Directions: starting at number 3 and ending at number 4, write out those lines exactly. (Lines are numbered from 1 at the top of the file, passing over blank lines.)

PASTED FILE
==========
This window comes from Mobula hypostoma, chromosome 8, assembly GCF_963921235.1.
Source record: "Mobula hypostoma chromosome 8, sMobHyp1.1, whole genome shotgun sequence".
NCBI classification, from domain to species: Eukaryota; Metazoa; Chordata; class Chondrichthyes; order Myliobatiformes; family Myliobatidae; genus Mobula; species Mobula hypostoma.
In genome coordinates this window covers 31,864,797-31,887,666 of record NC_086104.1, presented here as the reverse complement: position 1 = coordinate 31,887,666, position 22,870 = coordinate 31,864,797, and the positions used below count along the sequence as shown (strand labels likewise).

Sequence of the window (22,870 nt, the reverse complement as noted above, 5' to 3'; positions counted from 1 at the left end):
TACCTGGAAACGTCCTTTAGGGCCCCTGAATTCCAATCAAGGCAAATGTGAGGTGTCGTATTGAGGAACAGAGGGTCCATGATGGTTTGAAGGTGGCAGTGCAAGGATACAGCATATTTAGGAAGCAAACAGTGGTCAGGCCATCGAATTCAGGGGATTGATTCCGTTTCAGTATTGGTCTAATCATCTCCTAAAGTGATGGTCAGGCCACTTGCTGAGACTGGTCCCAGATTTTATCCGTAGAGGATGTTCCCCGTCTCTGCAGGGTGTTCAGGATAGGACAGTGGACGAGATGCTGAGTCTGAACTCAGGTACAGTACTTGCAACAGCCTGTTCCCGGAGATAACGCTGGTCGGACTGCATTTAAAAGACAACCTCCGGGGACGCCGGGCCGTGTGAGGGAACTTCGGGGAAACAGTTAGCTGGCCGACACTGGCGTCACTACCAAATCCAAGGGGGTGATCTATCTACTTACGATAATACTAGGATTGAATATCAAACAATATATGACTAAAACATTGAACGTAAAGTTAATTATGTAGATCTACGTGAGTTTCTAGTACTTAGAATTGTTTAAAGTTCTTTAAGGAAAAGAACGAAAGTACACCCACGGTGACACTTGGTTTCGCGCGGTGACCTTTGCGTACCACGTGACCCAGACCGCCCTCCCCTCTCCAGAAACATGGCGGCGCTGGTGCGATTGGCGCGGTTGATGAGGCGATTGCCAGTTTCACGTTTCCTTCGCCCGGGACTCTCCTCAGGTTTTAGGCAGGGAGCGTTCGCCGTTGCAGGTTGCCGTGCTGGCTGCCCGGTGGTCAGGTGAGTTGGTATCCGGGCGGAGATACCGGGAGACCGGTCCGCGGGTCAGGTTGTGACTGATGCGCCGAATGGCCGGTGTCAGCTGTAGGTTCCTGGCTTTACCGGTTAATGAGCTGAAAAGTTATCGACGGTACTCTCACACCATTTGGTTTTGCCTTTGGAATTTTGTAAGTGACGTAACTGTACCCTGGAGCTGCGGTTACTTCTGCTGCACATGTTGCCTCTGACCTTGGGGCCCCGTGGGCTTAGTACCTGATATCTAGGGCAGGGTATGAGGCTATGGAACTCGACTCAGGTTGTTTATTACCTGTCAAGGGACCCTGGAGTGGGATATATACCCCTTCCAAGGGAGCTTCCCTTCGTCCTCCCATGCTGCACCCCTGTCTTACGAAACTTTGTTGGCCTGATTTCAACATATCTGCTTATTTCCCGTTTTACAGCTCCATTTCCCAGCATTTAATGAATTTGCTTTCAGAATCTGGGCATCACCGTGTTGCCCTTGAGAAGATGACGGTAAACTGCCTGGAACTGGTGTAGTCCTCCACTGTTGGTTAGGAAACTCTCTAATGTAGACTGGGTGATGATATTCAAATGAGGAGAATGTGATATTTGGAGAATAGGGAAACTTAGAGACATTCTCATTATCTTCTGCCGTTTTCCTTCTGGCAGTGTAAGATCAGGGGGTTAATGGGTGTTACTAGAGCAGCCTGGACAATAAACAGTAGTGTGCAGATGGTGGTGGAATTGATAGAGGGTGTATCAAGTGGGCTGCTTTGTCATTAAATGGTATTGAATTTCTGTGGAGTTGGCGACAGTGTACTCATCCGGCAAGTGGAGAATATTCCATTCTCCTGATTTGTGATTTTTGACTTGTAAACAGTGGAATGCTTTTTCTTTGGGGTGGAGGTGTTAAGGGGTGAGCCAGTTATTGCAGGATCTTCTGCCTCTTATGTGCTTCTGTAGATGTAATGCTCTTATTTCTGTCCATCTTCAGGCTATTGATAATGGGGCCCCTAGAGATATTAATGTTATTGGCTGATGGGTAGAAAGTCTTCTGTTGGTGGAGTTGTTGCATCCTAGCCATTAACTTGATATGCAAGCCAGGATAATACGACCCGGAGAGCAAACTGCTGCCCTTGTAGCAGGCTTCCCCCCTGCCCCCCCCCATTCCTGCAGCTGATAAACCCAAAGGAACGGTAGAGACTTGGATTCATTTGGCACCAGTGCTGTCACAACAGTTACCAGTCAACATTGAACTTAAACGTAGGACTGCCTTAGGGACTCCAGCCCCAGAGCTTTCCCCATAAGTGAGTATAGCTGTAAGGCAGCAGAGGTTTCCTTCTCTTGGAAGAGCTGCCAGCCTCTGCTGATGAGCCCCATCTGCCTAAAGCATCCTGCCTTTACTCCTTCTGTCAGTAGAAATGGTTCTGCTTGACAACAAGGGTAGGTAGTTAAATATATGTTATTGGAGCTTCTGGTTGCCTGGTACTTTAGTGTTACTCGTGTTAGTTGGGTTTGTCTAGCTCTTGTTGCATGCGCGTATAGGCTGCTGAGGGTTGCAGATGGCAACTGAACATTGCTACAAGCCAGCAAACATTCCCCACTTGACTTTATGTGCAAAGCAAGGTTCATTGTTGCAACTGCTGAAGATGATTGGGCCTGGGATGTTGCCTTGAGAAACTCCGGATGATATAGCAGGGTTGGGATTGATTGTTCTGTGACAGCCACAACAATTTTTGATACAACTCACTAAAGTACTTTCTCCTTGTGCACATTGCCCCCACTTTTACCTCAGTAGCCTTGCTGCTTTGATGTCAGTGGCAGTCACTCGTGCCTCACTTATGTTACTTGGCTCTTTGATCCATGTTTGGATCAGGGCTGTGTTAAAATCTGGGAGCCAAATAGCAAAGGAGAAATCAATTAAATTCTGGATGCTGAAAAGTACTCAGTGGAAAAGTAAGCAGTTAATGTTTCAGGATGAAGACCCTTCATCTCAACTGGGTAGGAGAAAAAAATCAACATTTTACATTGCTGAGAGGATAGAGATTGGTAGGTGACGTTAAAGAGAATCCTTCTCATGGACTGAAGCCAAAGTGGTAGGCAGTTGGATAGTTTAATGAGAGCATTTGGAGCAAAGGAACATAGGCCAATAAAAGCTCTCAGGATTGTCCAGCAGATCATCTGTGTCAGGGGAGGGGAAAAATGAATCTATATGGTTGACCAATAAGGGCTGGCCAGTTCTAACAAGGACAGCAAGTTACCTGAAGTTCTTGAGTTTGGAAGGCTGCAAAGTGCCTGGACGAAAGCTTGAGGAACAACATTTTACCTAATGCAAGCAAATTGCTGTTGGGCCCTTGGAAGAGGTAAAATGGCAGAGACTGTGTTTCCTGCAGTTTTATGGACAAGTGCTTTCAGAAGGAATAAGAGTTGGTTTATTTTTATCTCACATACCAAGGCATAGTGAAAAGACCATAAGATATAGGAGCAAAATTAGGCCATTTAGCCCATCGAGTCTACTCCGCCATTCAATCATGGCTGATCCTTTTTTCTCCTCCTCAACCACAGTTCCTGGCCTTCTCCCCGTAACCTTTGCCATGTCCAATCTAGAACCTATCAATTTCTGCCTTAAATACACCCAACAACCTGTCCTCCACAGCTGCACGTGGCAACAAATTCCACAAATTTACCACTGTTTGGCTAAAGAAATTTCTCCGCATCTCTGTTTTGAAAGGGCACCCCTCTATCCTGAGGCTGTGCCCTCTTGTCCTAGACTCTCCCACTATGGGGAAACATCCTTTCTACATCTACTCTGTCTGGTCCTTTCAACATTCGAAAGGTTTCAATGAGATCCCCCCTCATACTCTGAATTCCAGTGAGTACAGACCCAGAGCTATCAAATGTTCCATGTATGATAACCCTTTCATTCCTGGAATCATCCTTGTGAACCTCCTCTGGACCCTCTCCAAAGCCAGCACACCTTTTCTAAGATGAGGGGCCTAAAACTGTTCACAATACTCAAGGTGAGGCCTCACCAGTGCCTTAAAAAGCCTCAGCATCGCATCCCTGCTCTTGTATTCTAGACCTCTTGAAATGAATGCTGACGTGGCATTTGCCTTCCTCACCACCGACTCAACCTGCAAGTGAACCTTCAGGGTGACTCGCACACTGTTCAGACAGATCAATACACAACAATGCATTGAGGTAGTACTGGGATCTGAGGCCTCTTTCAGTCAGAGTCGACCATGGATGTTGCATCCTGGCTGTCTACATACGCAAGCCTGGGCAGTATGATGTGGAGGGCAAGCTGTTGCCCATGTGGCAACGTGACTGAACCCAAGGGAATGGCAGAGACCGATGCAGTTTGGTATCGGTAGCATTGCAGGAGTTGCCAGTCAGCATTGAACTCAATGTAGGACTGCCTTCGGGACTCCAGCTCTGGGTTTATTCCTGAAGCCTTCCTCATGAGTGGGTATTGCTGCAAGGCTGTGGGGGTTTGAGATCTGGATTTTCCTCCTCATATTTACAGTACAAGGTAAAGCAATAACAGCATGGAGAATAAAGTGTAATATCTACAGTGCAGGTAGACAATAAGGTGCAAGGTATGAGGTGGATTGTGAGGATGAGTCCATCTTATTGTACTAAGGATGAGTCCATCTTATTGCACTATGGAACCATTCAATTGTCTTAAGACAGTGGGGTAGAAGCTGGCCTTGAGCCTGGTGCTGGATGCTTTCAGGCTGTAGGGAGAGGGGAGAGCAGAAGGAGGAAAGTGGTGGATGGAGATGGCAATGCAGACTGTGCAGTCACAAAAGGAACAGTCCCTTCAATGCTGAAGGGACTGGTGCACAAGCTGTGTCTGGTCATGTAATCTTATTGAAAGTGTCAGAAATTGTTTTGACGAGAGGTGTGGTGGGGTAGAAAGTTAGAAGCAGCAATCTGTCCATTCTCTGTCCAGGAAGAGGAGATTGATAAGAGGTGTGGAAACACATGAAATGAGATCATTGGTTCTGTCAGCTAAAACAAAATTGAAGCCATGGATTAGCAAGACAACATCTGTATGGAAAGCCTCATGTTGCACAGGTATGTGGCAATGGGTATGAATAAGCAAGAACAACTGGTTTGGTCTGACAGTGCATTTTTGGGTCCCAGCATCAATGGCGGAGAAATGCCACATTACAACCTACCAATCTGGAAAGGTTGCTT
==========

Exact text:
NCBI classification, from domain to species: Eukaryota; Metazoa; Chordata; class Chondrichthyes; order Myliobatiformes; family Myliobatidae; genus Mobula; species Mobula hypostoma.
In genome coordinates this window covers 31,864,797-31,887,666 of record NC_086104.1, presented here as the reverse complement: position 1 = coordinate 31,887,666, position 22,870 = coordinate 31,864,797, and the positions used below count along the sequence as shown (strand labels likewise).